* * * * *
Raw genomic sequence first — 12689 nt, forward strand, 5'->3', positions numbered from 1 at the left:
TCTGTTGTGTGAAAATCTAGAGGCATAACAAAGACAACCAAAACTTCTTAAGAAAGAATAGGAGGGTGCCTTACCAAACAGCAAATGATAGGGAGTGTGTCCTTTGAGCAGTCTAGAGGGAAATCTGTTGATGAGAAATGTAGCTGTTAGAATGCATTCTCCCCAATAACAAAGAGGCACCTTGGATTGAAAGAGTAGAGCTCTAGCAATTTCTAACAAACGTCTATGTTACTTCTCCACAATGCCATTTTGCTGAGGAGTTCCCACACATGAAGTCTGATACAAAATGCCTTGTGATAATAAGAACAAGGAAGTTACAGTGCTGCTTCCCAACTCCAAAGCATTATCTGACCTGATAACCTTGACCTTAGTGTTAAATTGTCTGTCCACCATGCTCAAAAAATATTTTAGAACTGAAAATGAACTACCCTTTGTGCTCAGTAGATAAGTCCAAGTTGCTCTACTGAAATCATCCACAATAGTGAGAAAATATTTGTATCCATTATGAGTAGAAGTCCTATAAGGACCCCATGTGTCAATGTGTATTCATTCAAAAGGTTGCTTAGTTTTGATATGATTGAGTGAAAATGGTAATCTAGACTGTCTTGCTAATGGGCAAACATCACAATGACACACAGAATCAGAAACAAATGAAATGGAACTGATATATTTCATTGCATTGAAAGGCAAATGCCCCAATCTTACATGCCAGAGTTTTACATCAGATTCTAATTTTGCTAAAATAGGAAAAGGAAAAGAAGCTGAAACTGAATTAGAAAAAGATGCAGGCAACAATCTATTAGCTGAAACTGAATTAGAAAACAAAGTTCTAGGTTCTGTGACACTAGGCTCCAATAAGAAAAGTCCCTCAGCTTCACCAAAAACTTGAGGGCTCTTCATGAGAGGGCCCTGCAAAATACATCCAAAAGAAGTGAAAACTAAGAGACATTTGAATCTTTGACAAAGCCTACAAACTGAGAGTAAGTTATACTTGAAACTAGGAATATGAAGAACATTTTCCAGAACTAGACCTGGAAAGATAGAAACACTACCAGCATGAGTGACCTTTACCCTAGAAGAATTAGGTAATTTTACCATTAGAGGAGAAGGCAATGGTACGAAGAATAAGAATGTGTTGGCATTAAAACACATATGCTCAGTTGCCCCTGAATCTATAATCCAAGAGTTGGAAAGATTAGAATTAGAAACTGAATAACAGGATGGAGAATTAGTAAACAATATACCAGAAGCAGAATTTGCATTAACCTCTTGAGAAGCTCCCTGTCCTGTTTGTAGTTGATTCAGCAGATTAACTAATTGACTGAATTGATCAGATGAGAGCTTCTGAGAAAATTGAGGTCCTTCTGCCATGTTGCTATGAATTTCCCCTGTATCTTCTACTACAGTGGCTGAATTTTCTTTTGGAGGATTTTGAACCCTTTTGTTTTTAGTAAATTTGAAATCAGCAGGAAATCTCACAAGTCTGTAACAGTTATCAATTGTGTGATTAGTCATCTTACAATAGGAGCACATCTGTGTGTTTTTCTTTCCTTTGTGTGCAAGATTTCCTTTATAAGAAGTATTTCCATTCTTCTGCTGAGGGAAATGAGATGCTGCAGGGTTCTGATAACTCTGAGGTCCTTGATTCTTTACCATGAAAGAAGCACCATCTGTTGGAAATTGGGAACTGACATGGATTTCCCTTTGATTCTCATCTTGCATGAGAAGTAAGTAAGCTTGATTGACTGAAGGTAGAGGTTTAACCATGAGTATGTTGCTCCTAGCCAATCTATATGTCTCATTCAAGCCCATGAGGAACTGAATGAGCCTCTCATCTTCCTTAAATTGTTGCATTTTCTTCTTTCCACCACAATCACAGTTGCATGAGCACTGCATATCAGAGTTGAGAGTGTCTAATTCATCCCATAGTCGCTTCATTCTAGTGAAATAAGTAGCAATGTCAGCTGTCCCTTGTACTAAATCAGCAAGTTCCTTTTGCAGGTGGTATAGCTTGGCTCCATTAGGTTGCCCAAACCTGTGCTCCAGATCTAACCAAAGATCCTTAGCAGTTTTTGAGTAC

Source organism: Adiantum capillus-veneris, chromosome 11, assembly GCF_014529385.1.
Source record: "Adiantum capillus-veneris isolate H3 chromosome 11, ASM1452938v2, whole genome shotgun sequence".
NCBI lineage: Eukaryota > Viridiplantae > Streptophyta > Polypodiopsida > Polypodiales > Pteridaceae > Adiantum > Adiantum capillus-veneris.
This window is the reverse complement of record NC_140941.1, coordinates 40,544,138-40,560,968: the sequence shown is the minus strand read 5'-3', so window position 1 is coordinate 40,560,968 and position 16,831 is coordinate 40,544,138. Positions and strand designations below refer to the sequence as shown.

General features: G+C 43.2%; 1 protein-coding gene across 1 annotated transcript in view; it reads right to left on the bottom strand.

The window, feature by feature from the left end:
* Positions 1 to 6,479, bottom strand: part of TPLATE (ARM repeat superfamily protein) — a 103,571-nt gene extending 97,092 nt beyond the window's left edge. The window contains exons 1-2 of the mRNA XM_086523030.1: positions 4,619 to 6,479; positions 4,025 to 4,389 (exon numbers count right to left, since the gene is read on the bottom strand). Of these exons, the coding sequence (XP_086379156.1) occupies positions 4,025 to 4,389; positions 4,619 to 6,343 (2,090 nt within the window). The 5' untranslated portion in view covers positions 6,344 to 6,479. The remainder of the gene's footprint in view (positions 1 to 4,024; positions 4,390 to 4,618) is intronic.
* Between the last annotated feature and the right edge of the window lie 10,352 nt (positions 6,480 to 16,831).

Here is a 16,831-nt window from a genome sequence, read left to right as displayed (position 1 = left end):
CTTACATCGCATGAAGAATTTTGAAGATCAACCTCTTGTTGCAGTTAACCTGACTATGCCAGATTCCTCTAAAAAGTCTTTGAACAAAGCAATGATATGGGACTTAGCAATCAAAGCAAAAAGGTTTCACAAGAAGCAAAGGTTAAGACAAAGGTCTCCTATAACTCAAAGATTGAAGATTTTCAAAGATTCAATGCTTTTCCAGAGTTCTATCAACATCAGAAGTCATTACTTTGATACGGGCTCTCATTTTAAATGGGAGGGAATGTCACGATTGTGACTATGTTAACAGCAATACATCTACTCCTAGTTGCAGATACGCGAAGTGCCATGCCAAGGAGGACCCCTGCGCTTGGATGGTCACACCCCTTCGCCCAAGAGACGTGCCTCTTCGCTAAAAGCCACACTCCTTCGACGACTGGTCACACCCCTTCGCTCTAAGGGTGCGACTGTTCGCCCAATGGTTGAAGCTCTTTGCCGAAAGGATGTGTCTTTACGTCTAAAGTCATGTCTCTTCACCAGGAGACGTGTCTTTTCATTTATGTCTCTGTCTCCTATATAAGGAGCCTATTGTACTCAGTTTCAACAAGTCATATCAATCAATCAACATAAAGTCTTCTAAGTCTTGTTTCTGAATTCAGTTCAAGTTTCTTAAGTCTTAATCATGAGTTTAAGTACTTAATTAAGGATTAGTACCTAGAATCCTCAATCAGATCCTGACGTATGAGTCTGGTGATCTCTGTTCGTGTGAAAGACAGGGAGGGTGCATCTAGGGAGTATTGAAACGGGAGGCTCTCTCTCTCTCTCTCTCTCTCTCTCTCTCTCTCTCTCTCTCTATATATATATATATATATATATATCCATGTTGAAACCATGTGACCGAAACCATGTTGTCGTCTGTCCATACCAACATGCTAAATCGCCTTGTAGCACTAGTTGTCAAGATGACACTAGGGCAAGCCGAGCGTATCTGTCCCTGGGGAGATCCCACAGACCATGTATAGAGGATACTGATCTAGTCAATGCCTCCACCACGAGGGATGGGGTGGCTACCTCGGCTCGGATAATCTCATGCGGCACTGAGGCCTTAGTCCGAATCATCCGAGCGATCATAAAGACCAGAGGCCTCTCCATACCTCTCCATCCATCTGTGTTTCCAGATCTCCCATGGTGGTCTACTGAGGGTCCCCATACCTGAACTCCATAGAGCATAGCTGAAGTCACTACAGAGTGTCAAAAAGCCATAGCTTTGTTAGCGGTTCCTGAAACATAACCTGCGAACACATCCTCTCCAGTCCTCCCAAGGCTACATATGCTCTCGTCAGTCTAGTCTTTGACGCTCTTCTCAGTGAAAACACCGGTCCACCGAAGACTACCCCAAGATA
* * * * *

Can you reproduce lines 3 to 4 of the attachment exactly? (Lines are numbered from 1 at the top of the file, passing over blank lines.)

Source organism: Adiantum capillus-veneris, chromosome 11, assembly GCF_014529385.1.
Source record: "Adiantum capillus-veneris isolate H3 chromosome 11, ASM1452938v2, whole genome shotgun sequence".